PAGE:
Find the file {fprofile}\prefs.js and save a copy of this with a .backup extension. Right click on prefs.js and select “Edit”; this will (should) open the javascript file in Notepad.

You need to remove all references to Conduit:

First, delete every line beginning with the following:

user_pref("CT2790392. user_pref("CommunityToolbar.

Second, locate the following line:

user_pref("browser.search.defaulturl", "http://search.conduit.com/ResultsExt.aspx?ctid=CT2790392&SearchSource=3&q={searchTerms}");

Change it to (for Google search):

user_pref("browser.search.defaulturl", "http://www.google.com/search?lr=&ie=UTF-8&oe=UTF-8&q=");

You will need to find the relevant command line for your own search engine, or just leave the second quotes empty for no URL bar searching.

Finally, locate the line:

user_pref("keyword.URL", "http://search.conduit.com/ResultsExt.aspx?ctid=CT2790392&q=");

and change it to (for Google): user_pref("keyword.URL", "http://www.google.com/search?lr=&ie=UTF-8&oe=UTF-8&q=");

Again, you will need to find your own code for different search engines: I’m not a huge fan of Google, but at least you can just delete the cookie to remove your search history, or use Private Browsing.

 

 

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Posted by plates55 - February 6, 2012 at 9:24 am

Categories: Gadget   Tags: , , , , , , ,

CO Judge Orders Defendant to Provide Unencrypted “Copy” of Hard Drive (Non-Copyright Infringment Case)

CO Federal Criminal Case

First off, this is not a Copyright infringement Case.  This order comes from a Colorado Federal Judge in a Criminal case for real estate fraud.  Here is the article – http://www.informationweek.com/news/security/encryption/232500386  The CO court did not tell the defendant to give up her password, just provide a copy of the unencrypted hard drive.  This was based on information that the hard drive actually contained evidence and not a fishing expedition.

While I still have to read and review the details of this order, I believe this ruling will be appealed and fought at a much higher level.  The right against self-incrimination under the Fifth Amendment cannot be so easily trumped!  I believe the Supreme Court will be looking at this in the future.  Here is a recent article on the Supreme Court ruling that the use of a GPS tracking device on a suspect required a search warrant (not just the whim of an investigator or prosecutor)(http://www.computerworld.com/s/article/9223646/Supreme_Court_GPS_ruling_called_a_win_for_privacy?taxonomyId=144).  Not the same issue, but still a core one concerning our rights.

So What Does This Mean For These Copyright Infringement Cases?

Besides being a criminal case (not a civil one), this order only came after a full investigation, court authorized searches, and forensic analysis.  None of these are even close to the copyright infringement cases brought by the Trolls.  The only forensic examination I know of for these cases was from a “consent to search” obtained by a Troll in a CA case (http://dietrolldie.com/2011/12/14/named-defendant-in-prenda-law-inc-boy-racer-inc-case-211-cv-03072-mce-kjn-eastern-district-of-ca-ammended-complaint/).  We are slowly advancing to “some” named Does and the Trolls are continuing to say they are going to a full trial.  This is more Troll BS in my opinion.  As Rob Cashman stated in his Blog, when it comes to a deposition (happens before the trial phase), that opens the door for the Trolls ”experts”  and methods to be deposed also.  This is going to open “Pandora’s box” for the Trolls and they know it.  Saying that, I want to go over a wonderful piece of software I have mentioned in previous posts – TrueCrypt.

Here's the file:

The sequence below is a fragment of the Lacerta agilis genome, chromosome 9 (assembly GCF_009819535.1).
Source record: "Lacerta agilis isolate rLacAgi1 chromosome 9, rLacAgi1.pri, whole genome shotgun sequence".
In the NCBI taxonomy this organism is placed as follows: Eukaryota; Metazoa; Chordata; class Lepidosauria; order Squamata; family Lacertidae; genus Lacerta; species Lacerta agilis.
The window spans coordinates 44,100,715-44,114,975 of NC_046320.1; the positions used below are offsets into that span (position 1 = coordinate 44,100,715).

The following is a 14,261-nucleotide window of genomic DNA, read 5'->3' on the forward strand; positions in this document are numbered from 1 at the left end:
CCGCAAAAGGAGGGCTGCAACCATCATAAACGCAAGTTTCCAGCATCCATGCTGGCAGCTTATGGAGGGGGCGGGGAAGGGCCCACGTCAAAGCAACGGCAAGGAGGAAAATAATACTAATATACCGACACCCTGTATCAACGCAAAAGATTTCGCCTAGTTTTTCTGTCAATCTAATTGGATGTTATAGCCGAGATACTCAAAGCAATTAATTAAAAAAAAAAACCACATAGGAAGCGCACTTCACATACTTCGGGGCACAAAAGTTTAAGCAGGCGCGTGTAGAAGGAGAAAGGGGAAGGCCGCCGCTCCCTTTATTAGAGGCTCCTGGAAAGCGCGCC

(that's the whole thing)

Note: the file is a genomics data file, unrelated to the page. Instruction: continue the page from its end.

“Well if the court is going to possibly make me provide an unencrypted copy of my hard drive, why use TrueCrypt?”

One feature of TrueCrypt is the ability to create a hidden volume.  This hidden volume is located within a standard TrueCrypt volume – AKA: “A dream within a dream” OR “Plans within plans.”  When I first read about hidden volumes years ago, I thought it was a really good option for people living in countries run by repressive governments.  I never thought it would be something to really consider using in the US.

The idea being you first create a standard TrueCrypt volume on your computer.  It can be an entire hard drive or just a TrueCrypt file.  Once the primary TrueCrypt volume is created, you create a smaller hidden TrueCrypt volume  within this one.  This smaller hidden volume does not have a detectable signature – it looks like random data.

Once the TrueCrypt volumes are created, you place all your sensitive files (Tax files, financial data, medical records, private pictures & movies of you and the wife (wink wink ;)  , etc.) in the “Known” volume.  In the hidden volume you now place any extremely sensitive files.  After adding your files to these volumes, you “dismount” the volumes until you need access.  What this hidden volume gives you is “plausible deniability.”

Plausible Deniability

Here is an example.  An adversary is looking at your system and they see you have TrueCrypt installed.  They may even determine which files and/or drives are TrueCrypt volumes.  This adversary forces you to open (unencrypt) the TrueCrypt volume.  They now see all you private information in the known TrueCrypt volume.  But they can’t see the hidden volume.  “But can’t a forensic examiner find the hidden volume????”  NO.  There is no indicators that a hidden volumes exists within the known volume.  The unused area within the known volume appears as  random data.  You have complied with the adversary and can plausibly deny any wrongdoing.

Now I know some people are going to say, “what are you hiding?” & “what are you afraid of?” I love the line that if you are not doing anything wrong, you have nothing to fear.  What a load of crap!  Please tell me why our founding fathers wrote the Bill of Rights? – Nice TechDirt article on the matter.

– It is because our history has shown over and over again that abuses of power do occur and will occur again.  The Trolls are abusing the courts by filing these mass John Does cases under the claim of protecting the rights of copyright owners.  This is not an effort to protect anyone, it is a business model to generate as much money as possible regardless if the public IP address owner did anything.

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Posted by plates55 - January 27, 2012 at 7:23 am